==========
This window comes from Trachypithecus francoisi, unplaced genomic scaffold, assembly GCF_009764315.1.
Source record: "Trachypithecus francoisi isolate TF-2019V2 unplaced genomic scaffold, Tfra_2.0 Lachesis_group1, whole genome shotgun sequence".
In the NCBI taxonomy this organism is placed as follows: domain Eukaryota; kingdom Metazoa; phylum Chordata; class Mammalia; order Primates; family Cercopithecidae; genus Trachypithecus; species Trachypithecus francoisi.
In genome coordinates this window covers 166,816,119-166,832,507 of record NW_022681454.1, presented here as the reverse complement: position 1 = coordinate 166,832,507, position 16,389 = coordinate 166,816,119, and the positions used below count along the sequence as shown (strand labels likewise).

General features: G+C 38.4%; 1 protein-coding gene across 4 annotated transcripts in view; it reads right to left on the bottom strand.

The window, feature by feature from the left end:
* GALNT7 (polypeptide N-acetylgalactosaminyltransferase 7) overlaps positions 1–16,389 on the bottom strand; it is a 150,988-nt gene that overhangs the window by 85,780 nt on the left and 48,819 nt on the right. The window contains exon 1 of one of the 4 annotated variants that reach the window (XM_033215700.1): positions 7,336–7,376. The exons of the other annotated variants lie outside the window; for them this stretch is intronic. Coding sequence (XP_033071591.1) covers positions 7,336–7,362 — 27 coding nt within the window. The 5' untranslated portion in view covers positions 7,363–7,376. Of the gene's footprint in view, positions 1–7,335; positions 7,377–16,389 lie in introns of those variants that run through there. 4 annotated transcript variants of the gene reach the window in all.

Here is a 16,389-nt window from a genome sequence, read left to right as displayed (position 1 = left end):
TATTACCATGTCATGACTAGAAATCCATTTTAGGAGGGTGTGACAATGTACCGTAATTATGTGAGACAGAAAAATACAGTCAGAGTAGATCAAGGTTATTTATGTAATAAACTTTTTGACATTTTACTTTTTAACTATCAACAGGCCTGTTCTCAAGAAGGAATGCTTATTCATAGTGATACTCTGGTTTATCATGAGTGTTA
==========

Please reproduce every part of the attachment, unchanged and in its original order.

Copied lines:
This window comes from Trachypithecus francoisi, unplaced genomic scaffold, assembly GCF_009764315.1.
Source record: "Trachypithecus francoisi isolate TF-2019V2 unplaced genomic scaffold, Tfra_2.0 Lachesis_group1, whole genome shotgun sequence".
In the NCBI taxonomy this organism is placed as follows: domain Eukaryota; kingdom Metazoa; phylum Chordata; class Mammalia; order Primates; family Cercopithecidae; genus Trachypithecus; species Trachypithecus francoisi.
In genome coordinates this window covers 166,816,119-166,832,507 of record NW_022681454.1, presented here as the reverse complement: position 1 = coordinate 166,832,507, position 16,389 = coordinate 166,816,119, and the positions used below count along the sequence as shown (strand labels likewise).

General features: G+C 38.4%; 1 protein-coding gene across 4 annotated transcripts in view; it reads right to left on the bottom strand.

The window, feature by feature from the left end:
* GALNT7 (polypeptide N-acetylgalactosaminyltransferase 7) overlaps positions 1–16,389 on the bottom strand; it is a 150,988-nt gene that overhangs the window by 85,780 nt on the left and 48,819 nt on the right. The window contains exon 1 of one of the 4 annotated variants that reach the window (XM_033215700.1): positions 7,336–7,376. The exons of the other annotated variants lie outside the window; for them this stretch is intronic. Coding sequence (XP_033071591.1) covers positions 7,336–7,362 — 27 coding nt within the window. The 5' untranslated portion in view covers positions 7,363–7,376. Of the gene's footprint in view, positions 1–7,335; positions 7,377–16,389 lie in introns of those variants that run through there. 4 annotated transcript variants of the gene reach the window in all.

Here is a 16,389-nt window from a genome sequence, read left to right as displayed (position 1 = left end):
TATTACCATGTCATGACTAGAAATCCATTTTAGGAGGGTGTGACAATGTACCGTAATTATGTGAGACAGAAAAATACAGTCAGAGTAGATCAAGGTTATTTATGTAATAAACTTTTTGACATTTTACTTTTTAACTATCAACAGGCCTGTTCTCAAGAAGGAATGCTTATTCATAGTGATACTCTGGTTTATCATGAGTGTTA